I believe that our Episcopal Church is experiencing birth pangs. Amid all the struggle we are becoming a more grace-filled, more worshipful, more generous, more welcoming church. I believe that this new postmodern, global world, for all its dangers, holds new hope for people in the poorest parts of the world and for new respect and understanding among cultures. I believe that out of the ashes of Iraq, as terrible as they are, will someday emerge a commitment to rebuild that devastated nation. I believe that God will not give up on Israel and Palestine until at last there is peace. Even amid these dark times, there are birth pangs of a new world.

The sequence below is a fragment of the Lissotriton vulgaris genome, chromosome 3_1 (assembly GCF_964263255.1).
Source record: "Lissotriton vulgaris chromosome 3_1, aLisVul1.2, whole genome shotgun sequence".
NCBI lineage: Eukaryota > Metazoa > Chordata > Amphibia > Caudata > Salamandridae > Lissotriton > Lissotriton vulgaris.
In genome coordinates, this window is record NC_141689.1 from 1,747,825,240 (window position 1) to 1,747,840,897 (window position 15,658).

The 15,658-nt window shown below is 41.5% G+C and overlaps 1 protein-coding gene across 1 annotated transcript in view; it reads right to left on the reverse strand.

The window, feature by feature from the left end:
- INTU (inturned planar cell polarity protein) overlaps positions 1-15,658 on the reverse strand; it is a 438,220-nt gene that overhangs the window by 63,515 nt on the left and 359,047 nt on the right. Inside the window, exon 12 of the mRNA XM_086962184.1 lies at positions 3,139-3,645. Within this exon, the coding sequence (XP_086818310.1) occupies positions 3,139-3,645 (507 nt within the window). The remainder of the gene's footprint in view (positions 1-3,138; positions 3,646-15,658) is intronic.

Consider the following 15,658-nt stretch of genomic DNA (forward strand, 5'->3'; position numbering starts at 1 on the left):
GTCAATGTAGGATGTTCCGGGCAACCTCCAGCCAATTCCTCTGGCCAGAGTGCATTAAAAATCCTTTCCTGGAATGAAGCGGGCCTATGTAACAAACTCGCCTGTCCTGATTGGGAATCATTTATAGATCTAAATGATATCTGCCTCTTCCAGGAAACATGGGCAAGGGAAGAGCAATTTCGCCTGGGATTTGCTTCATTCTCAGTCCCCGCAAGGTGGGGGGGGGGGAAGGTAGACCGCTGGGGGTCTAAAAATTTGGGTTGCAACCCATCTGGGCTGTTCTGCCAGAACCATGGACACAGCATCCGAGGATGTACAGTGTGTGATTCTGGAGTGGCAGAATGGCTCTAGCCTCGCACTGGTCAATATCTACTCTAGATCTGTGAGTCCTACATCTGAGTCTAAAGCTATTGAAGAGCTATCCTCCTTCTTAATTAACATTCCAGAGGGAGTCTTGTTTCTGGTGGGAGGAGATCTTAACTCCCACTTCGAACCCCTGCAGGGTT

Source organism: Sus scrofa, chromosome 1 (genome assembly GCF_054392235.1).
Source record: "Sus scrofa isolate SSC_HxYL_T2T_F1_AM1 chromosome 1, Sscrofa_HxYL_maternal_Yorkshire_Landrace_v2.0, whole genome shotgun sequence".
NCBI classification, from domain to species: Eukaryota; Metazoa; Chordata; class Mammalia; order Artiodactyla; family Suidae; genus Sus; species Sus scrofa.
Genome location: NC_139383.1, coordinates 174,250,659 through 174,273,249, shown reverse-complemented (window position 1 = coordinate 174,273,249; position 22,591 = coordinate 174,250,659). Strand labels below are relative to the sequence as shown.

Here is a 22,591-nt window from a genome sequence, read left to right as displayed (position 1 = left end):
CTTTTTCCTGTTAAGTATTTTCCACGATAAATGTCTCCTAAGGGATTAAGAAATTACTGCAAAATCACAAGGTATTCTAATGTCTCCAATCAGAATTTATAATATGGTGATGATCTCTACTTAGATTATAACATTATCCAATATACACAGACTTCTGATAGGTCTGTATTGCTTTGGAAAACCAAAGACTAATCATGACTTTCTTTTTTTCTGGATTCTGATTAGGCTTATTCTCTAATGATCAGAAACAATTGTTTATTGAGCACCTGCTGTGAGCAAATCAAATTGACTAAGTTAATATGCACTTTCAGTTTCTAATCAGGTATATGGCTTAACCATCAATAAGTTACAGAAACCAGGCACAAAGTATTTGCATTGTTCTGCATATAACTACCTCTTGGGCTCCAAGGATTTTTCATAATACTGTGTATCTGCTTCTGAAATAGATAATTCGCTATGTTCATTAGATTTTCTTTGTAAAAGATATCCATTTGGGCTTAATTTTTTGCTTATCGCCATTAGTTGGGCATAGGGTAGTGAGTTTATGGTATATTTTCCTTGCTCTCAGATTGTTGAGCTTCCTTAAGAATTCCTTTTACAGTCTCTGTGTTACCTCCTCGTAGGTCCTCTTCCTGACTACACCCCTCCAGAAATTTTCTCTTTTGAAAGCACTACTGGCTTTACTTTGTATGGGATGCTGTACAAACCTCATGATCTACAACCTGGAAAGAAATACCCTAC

And why do I believe all that? Because of what we do here—the music and words, the bread and wine, all tell me what I most need to know that God has new worlds yet to give. “Here is a family that knows how to face death,” Elaine Pagels said, standing in that church.
And our job in apocalyptic times is to help create the new world God is building, without waiting for leaders of the nations to do it first. Our job is to live God’s new world now—shaping simpler, calmer, more peaceful, more generous lives in these frenetic times.
Of one thing we can be sure. Apocalyptic times will come. Everything we cling to will eventually fall away. But we need not worry, because there is God. And where there is God there is hope.
“Not one stone will be left on another,” Jesus said.
And then he said, “This is but the beginning of the birth pangs.”